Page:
She continued her involvement with the Shirley Papanui Community Board until 2010, having variously held the roles of Chair and Deputy Chair. She was Chair of the New Zealand Community Boards Executive Committee from 1999 to 2009. She established the Confident Driving Programme in 2007 involving New Zealand Police, Canterbury Land Transport Authority and Age Concern. She personally facilitates up to 45 workshops each year, helping thousands of older people to make informed decisions about their driving. She is recognised as a leader in road safety in New Zealand and was appointed to the University of Otago's older driver study. She works closely with Canterbury Police to assist their older driver strategy. She facilitates Home and Personal Safety courses with multiple agencies including New Zealand Police, Neighbourhood Support, Fire and Emergency New Zealand, Civil Defence and Emergency Management, and Christchurch City Council. She has coordinated the Positive Ageing Expo for 13 years. She was appointed to the Community Advisory Committee of the Canterbury District Health Board from 2013 to 2019. She was a member of the Community Justice Panel in Christchurch, which contributed to reducing the number of prosecutions for low-level offending from 2009.
For services to seniors and business
Geoff Pearman is a leading consultant, commentator, speaker and author in the field of ageing and in particular the ageing workforce.
He has worked to raise awareness of the issues faced by New Zealand's ageing population. In 2009 he established Partners in Change, a TransTasman business that works with organisations to address the challenges and opportunities of the ageing workforce. In 2016 he founded Senior Entrepreneurs New Zealand to support senior entrepreneurs through coordinating networking opportunities and providing access to training workshops, mentoring and other resources. He has published a book entitled 'Doing it Differently – Life and Work After 50' (2016) and this has been a key education resource in raising awareness of the challenges of increased age and work. He was a principal advisor to the Auckland-based HT Group and its national research on New Zealand's 55 to 70 year old population and their working, financial and consumer behaviours. He is contributing to on-going research conducted by Massey University's Health and Ageing Research Team and leading a research stream on senior entrepreneurship in New Zealand. He is a member of the independent advisory group for 'Better Later Life He Oranga Kaumātua 2019 to 2034' strategy and advisor to the Retirement Commissioner for the Review of Retirement Income Policy 2019.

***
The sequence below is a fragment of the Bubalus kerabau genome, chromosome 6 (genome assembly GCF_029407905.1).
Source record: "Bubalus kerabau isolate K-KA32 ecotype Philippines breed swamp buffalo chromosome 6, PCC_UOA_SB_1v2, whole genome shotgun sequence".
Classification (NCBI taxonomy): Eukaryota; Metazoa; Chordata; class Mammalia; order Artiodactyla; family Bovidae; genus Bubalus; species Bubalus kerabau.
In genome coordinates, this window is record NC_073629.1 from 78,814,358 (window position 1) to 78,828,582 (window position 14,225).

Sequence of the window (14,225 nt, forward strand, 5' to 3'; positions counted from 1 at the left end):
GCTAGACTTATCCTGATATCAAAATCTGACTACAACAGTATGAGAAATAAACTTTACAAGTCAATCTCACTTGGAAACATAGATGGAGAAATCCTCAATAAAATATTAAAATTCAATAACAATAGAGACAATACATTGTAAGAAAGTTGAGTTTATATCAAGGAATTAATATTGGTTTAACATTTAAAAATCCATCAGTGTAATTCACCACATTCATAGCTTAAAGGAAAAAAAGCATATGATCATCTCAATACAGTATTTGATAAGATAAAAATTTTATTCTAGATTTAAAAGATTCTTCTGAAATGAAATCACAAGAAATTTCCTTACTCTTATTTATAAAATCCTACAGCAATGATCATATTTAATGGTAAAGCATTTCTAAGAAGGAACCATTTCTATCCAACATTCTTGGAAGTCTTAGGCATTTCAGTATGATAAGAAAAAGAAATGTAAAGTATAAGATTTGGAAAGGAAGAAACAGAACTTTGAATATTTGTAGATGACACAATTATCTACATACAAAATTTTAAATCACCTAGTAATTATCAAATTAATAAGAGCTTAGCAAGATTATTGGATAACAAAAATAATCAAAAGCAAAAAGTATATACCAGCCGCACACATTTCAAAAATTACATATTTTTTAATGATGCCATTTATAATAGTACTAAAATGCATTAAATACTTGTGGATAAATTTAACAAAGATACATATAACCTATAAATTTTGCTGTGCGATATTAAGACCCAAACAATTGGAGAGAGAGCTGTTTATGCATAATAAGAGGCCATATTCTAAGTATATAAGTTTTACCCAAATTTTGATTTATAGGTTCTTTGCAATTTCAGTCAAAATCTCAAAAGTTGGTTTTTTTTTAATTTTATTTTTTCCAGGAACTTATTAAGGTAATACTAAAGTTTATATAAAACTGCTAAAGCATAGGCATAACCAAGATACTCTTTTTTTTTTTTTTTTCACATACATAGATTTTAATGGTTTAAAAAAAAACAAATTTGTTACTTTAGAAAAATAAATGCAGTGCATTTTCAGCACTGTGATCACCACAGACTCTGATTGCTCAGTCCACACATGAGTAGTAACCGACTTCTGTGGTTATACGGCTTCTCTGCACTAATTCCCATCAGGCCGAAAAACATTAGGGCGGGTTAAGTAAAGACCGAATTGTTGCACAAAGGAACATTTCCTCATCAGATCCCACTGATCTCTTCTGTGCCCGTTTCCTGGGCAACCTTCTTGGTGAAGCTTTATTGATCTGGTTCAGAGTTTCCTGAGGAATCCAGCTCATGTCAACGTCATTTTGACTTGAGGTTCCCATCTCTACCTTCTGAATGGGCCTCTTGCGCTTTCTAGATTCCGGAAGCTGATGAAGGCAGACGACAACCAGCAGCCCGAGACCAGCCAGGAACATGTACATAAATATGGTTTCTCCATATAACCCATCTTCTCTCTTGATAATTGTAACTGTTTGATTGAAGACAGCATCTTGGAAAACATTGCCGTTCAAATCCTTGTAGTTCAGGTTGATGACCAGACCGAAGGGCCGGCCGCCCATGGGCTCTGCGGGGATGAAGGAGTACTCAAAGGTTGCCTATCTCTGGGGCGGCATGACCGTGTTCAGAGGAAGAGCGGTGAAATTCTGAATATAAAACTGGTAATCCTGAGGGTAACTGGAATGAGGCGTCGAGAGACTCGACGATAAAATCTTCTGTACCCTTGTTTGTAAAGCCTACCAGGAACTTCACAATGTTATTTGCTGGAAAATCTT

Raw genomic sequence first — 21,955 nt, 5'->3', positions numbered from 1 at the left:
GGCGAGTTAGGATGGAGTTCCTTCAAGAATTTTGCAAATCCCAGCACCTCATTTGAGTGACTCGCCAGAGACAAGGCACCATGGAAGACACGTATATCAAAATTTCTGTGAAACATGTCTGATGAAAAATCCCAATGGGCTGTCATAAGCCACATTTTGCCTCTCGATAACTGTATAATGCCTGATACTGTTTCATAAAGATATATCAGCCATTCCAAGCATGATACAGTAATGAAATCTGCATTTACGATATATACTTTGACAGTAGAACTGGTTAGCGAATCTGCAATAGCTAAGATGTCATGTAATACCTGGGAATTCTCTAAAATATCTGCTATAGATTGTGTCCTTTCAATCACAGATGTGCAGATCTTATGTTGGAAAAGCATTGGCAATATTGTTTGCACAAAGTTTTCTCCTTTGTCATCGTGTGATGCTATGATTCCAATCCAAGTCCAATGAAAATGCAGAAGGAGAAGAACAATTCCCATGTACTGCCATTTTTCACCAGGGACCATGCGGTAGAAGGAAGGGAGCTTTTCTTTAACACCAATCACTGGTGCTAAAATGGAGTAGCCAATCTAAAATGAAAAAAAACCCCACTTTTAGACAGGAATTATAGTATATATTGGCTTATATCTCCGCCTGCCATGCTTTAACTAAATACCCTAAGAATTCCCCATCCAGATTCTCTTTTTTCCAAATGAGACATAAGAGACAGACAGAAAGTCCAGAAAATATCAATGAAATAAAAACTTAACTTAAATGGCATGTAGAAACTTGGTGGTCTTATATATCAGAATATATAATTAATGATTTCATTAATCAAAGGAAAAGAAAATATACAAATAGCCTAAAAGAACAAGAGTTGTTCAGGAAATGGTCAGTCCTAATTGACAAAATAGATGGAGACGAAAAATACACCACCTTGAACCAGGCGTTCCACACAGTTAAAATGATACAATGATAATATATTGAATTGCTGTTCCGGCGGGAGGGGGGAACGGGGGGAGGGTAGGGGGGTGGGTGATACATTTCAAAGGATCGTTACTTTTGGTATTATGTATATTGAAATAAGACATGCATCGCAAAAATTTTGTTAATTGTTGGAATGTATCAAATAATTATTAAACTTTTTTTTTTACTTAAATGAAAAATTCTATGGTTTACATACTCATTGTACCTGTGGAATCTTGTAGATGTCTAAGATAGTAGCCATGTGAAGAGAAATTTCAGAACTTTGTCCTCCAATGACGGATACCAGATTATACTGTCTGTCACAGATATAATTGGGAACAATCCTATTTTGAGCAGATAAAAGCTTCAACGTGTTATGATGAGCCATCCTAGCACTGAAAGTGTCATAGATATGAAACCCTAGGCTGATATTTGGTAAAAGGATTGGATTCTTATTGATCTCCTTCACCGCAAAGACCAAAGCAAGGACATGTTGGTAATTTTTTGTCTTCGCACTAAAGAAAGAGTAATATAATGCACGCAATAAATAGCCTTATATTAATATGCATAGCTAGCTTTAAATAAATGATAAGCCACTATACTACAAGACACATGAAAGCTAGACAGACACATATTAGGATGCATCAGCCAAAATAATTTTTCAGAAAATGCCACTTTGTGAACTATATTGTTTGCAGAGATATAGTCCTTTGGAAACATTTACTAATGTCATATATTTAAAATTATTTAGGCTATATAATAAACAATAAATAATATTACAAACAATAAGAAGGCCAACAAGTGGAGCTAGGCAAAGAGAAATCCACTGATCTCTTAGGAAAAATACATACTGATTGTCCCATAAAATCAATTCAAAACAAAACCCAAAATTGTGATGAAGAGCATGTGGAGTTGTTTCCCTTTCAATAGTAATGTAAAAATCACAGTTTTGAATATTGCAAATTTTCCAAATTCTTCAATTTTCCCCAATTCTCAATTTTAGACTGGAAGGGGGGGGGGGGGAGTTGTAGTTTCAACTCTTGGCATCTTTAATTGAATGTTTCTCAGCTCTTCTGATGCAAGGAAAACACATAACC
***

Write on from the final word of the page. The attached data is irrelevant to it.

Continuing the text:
For services to seniors and ICT education
Grant Sidaway instigated the SeniorNet initiative with the establishment of the first SeniorNet training centre in New Zealand in 1992 and has been a driving force for the service, which now has 70 training centres throughout New Zealand with around 9,500 members.
SeniorNet is a community training network that supports and motivates people aged 50 plus to enjoy and use technology in their daily lives. The courses are social and cover a variety of topics such as emailing, using the internet, social networking and media, internet banking, creating spreadsheets and using multi-media. Over the years thousands of older people have taken the courses, enabling them to keep up to date with technology and connect with the wider community online. He set up the national SeniorNet Federation in 2006 to provide a vehicle to obtain national grants and government funding to keep the centres running and for the training of tutors, and was CEO from inception until retiring in late 2019. He is a technology columnist and writes about issues that are of particular interest to older people, such as avoiding scams and being connected online. He is a Business Mentor for Business-in-the-Community and is a Big Buddy mentor for fatherless boys.
The Queen's Service Medal:
For services to the Indian community and seniors
Harjit Singh has contributed to the Sikh and wider communities in Auckland since 2007.
He has volunteered with a range of community organisations. He became involved with Age Concern Counties Manakau in 2008 as a member of the accredited visiting services team and was appointed to the Board in 2013. He is currently Deputy Chair of the Manakau East Council of Social Services under Age Concern Counties Manukau. He is an English home tutor with English Language Partners South Auckland, through which he teaches migrants with limited English language skills on a voluntary basis. He has been involved with New Zealand Guru Ravidas Sabha for the past 11 years. He is also involved with the Global Organization of People of Indian Origin (GOPIO), the Auckland Sikh Society, the Punjabi Cultural Society, the Manakau Indian Association, and the New Zealand Indian Central Association. He has been an ethnic consultant with the Howick local board. He is the Chair of the Indian Kiwi Positive Ageing Group. He is also a White Ribbon Ambassador and fundraises for the Cancer Society and the Heart Foundation. He has been a Community Panel Member of the Care and Protection Resource Panel for Oranga Tamariki since 2012.